Monday, April 27, 2015

The Best of What Remains

Nobody wants the broken shells. They're not scooped up, cleaned off, or taken home to be added to collections. Nobody strings them onto necklaces. There's no market to sell them to tourists.

At some point during their rough trip to shore, they've been damaged, and now they're less than beautiful. They can even be dangerous, as anybody who's ever stepped barefoot on a broken shell can attest. 

Perhaps considering themselves fortunate to be out of the waves where they were once so damaged, they'll burrow down in the sand with hopes to remain there forever--sharp and brittle and ready to gouge the tender instep of anyone passing by.

Unfortunately, they've avoided the very process that would have beautified their brokenness.

There are other shells, also broken, who--while longing for the comfort of shore--will instead find themselves forever tumbling in the surf. In a seemingly endless cycle they'll ride the waves toward shore, only to be sucked backward in the cold undertow again and again and again.

This long and dizzying process will nevertheless have one positive effect: it will wear down the broken edges, transforming them into smooth curves with the butter-soft finish of polished marble.

Deliver us not from the tumbling surf. 

Use it instead to beautify the best of what remains, as together we look forward to the day when You will make all things new.

* * * *

Upon the sandy shore an empty shell,
Beyond the shell infinity of sea;
O Saviour, I am like that empty shell;
Thou art the Sea to me.

A sweeping wave rides up the shore, and, lo,
Each dim recess the coiled shell within
Is searched, is filled, is filled to overflow
By water crystalline.

Not to the shell is any glory then:
All glory give we to the glorious sea.
And not to me is any glory when
Thou overflowest me.

Sweep over me, Thy shell, as low I lie,
I yield me to the purposes of Thy will;
Sweep up, O conquering waves, and purify.
And with Thy fullness fill.

Amy Carmichael, "The Shell," Toward Jerusalem.

Monday, April 20, 2015

The Toilets of the World, Part 2: Incommodious Commodes

On a recent international trip, while yearning for the comfort and cleanliness of my own home bathroom, it occurred to me that when I wrote my first "Toilets of the World" post a few years ago, I'd concentrated more on public restrooms as a whole rather than on the toilets themselves. 

Something must be done! I thought over the sound of flushing toilets and the wooshing of electric hand dryers.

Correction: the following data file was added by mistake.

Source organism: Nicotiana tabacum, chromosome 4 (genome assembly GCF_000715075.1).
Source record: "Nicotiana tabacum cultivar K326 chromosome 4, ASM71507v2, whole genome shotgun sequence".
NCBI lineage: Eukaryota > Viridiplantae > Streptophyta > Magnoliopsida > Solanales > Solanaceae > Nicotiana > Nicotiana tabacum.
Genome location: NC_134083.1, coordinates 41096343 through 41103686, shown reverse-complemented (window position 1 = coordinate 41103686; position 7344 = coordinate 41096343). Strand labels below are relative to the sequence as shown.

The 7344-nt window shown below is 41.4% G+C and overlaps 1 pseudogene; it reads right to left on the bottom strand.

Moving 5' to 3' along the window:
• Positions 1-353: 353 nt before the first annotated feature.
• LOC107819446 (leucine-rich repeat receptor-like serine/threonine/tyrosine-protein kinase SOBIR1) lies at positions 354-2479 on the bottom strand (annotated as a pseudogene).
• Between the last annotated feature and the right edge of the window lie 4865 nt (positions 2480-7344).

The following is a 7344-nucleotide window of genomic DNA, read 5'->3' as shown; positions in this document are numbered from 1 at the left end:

The world needs this!

Toilets of the World, Part 2: Incommodious Commodes
  1. The Preemptive Flusher. This eager toilet auto-flushes three times while you're still sitting down and then refuses to flush again once you're actually done. You can stand up, wave your hand in front of the sensor, or do jumping jacks, but for all this toilet cares, the show's over. 
  2. The Splash Zone. Like Old Faithful, this geyser can be counted on to shoot jets of water straight into the air with each flush. Unlike real geysers, however, the worst aspect of the toilet-geyser is that even when you know the splash is coming, the confining nature of the standard toilet stall--coupled with the fact that most stall doors tend to swing inward--make a quick escape impossible.
  3. The Loose Seat. This wobbly circle unsettles your balance, nearly spilling you into that damp, scary place between the commode and the wall. Guaranteed to give you an adrenaline spike that will last the rest of the day.
  4. The Paid Loo. The Paid Loo really is a mixed blessing. While it's generally cleaner than standard public toilets, you try digging 50p out of your bag when you really have to go. 
  5. The No-paper Special. Self-explanatory.
  6. The Wading Pool. Whether from a leaky bowl or from the aforementioned geyser effect, this toilet is surrounded by puddles deep enough to require wading boots. May I suggest cuffing your jeans before approaching the stall, just in case?
  7. The Sierra Mist. Not to be crass, but this toilet seat has been dusted by a fine, suspiciously-hued spray prior to your arrival. Best to move along ASAP. 
  8. The Squatty. Dangerous if you have poor balance, but a great way to learn multitasking and keep yourself limber into old age. It's a bathroom break and an isometric workout all rolled into one!
  9. The Backless Wonder. This occurs when the flushing mechanism to the toilet has broken, and management has removed the lid to the toilet tank so that you may more conveniently reach in to flush the toilet yourself. Sticking your hand into a watery toilet tank is gross enough when it's your own toilet at home. But in a gas station bathroom? Your best bet is to carry one of those plastic dinosaur grabbers in your travel bag just in case. 
  10. The Crime Scene: 

The above photo, taken by my friend Alissa while we road tripped together through the American Southwest, demonstrates one of the downsides to travel: you never really know what will await you behind the next stall door.

One upside to traveling, however, is that.... well.... you're traveling

Sure, public toilets can be a nuisance, and you have the right to cringe every time you feel the call of nature while on a trip.

But still! You're out there having a blast and seeing the world! dodgy toilet at a time.